The machining tolerances are well executed and tight. You can shake the weapon and not hear any rattling or anything that sounds loose.
The charging handle operates smooth as butter. There was very little sound that came from it, even with nothing more but a very thin coat of lubrication (I’m used to some metal on metal noise).
When you drop the bolt, it goes home with the satisfying clunk and no other noise or vibration.
Regarding the sharp points on both the muzzle device in the forward section of the hand guard, Jeremy mentioned that they are likely going to do a less aggressive cut or dull them down to reduce the likelihood that the sharp points would catch on a collection box or bucket for rifles during competition.
Whenever you see a company focusing what appears to be an enormous amount of time on what would seemingly be an unimportant detail, it should make you ask the following questions, “Are they putting efforts in the wrong place? Are they trying to draw your attention away from something else? Or is their attention to detail so high that every component is going to receive the same level of scrutiny?”. Just like with RISE Armaments trigger color choice (and the number of iterations they went through to perfect it), I think Cobalt Kinetics is in the “perfectionist” category. They have beveled edges and cutout the trigger well. They created a custom muzzle device that matches the styling of the fore end of the hand guard. They have also done an admirable job of integrating their machined components with components from other vendors (like the trigger).
Some of the decisions they made were based around providing a quality product while keeping prices down. Of course they could’ve put in a Timney trigger on the rifle (it is KE Arms DPM). Of course they could’ve put a Voodoo barrel on the rifle. But you would be paying significantly more for the rifle. And honestly if I hadn’t been told, I would have assumed that every component was internally created. Down the line, they may well offer a version with some of the higher grade components. I would imagine that will be based on interest, or, more likely, as a specialized/custom build.
Jeremy stated that their big focus is to ensure that all of their components are American-made; from what they machine in-house to the components that they outsource. He even related a story that they actually changed out a planned component once they found out that a vendor had certain parts of it made overseas (though it was “designed” in the U.S.). To me, along with their initial recalls before they even released the product, demonstrates their level of integrity and commitment to their principles. Sure they could’ve used those components that they had already purchased, but they decided to ensure that everything they put into their offering follows their criteria.
- Caliber: .223 Wylde
- Ambidextrous Controls: Charging Handle, Dual Drop Bolt Release, 45-Degree Safety Selector, Mag Release (Odin on right side), Threaded Pins
- Upper and Lower Receiver: Custom Mated Upper and Lower Precision Machined from 7075 Billet-Aluminum, Beveled Mag Well, Detachable Trigger Guard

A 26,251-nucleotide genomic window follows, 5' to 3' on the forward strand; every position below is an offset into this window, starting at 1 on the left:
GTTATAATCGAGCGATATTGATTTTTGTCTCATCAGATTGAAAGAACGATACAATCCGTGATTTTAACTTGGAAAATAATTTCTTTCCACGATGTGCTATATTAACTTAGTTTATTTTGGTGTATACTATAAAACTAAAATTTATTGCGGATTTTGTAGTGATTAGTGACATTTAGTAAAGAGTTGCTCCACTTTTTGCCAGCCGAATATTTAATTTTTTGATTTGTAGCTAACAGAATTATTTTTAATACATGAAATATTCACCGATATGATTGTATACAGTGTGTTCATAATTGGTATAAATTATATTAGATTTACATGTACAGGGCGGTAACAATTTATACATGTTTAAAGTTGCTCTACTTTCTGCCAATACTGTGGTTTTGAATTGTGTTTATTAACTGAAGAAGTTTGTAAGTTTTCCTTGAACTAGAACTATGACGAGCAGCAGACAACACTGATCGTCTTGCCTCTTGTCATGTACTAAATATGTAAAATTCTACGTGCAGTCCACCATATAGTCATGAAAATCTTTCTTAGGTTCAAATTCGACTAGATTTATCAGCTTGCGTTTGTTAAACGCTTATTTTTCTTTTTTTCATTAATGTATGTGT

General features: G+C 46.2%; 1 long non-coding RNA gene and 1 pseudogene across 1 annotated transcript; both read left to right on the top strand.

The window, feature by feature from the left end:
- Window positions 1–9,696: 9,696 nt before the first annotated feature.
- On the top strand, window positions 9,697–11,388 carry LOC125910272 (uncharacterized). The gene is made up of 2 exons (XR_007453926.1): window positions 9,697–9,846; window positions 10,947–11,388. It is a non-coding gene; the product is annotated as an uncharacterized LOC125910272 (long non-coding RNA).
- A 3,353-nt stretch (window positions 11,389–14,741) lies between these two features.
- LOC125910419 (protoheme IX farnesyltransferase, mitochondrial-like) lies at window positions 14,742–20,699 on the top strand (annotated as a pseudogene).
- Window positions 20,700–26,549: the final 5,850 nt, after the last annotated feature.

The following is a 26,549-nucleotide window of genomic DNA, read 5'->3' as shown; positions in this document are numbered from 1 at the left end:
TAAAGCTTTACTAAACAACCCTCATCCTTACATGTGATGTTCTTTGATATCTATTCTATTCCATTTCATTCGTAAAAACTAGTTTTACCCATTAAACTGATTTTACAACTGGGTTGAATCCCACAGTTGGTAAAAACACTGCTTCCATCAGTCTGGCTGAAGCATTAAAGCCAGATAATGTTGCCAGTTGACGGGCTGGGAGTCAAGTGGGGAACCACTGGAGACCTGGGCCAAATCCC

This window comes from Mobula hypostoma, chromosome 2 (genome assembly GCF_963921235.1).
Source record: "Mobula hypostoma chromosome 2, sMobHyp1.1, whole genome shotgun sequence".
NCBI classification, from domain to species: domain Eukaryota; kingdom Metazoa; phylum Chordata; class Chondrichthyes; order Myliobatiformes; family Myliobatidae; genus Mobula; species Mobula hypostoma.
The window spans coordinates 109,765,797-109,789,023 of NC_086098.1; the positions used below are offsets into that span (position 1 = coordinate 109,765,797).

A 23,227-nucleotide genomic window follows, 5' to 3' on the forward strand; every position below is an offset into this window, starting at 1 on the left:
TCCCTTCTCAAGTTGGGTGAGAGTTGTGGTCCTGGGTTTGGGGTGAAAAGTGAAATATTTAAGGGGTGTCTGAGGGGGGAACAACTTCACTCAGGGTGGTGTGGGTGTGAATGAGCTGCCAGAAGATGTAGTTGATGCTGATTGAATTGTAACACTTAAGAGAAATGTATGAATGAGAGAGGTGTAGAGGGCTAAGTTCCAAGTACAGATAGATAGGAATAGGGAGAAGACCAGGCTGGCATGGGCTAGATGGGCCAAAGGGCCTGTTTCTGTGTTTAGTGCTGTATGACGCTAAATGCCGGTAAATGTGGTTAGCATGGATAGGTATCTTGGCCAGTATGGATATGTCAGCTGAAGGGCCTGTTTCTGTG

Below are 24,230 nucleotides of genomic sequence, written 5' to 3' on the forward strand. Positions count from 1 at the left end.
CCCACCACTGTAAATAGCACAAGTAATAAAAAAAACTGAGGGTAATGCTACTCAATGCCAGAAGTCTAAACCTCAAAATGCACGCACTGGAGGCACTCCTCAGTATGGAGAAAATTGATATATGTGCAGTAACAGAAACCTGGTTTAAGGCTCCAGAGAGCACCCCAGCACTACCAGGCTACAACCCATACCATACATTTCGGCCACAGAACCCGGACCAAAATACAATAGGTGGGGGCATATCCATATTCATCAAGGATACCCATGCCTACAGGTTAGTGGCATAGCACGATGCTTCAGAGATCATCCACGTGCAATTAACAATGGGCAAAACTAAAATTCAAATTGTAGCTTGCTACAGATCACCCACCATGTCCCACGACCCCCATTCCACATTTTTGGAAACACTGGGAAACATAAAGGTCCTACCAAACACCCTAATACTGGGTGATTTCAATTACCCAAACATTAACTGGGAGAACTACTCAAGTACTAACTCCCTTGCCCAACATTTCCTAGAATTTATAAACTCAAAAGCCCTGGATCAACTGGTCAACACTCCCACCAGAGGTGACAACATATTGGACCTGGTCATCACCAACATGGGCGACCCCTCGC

- BCG: Nickel Boron
- Barrel Length: 16” Chrome Lined or 18” Stainless Steel
- Hand Guard: Free Floating Precision Machined 7075 Billet Aluminum with M-Lok
- Sights: Flip-up Front and Rear
- Muzzle Device: Cobalt Compensator
- Grip: Hogue Over-molded Grip
- Tigger: High Performance Trigger
- Butt-Stock: Cobalt Kinetics Rifle Stock
- Gas System: Mid-Length Adjustable Low-Profile Block
Shooting the B.A.M.F.
Our first order of business was to swap the scope from the OD Rifle to the new Edge. This of course, required a quick BZO so that it wouldn’t be too frustrating. I used one of the easy short range “zeroing” techniques to get close enough. Not perfect by any means, but good enough for the shoot (which was going to be mainly at thirty to forty meters.
The first time I loaded a magazine I forgot that the primary new feature of this weapon is the “DD” (Dual Drop). I ended up using the standard bolt release, and I think that was something we can chalk up to muscle memory and years of handling the weapon in that way. My next magazine however I remembered to use the “DD” bolt drop. It did take a little more pressure than I initially thought it would, but I don’t think that that is a detraction in any way—after the third use I no longer noticed it.
Another interesting feature to note is the fire selector switch engages at forty-five degrees rather than a more traditional ninety. Again because I was unfamiliar and not used to this mechanic, it caused me to look down to make sure that I was in the fire position. At the end of the day, this illustrates that you need to be familiar with the weapon that you are shooting. I have no doubt through appropriate dry fire practice and range drills the manipulation of the controls on the B.A.M.F. would become second nature. Yes, yes, I know that building a procedural memory for the operation of the B.A.M.F. may slow you down when you have to pick up that “lesser” AR during the Zombie Apocalypse, but I’m pretty sure you will be fine… 🙂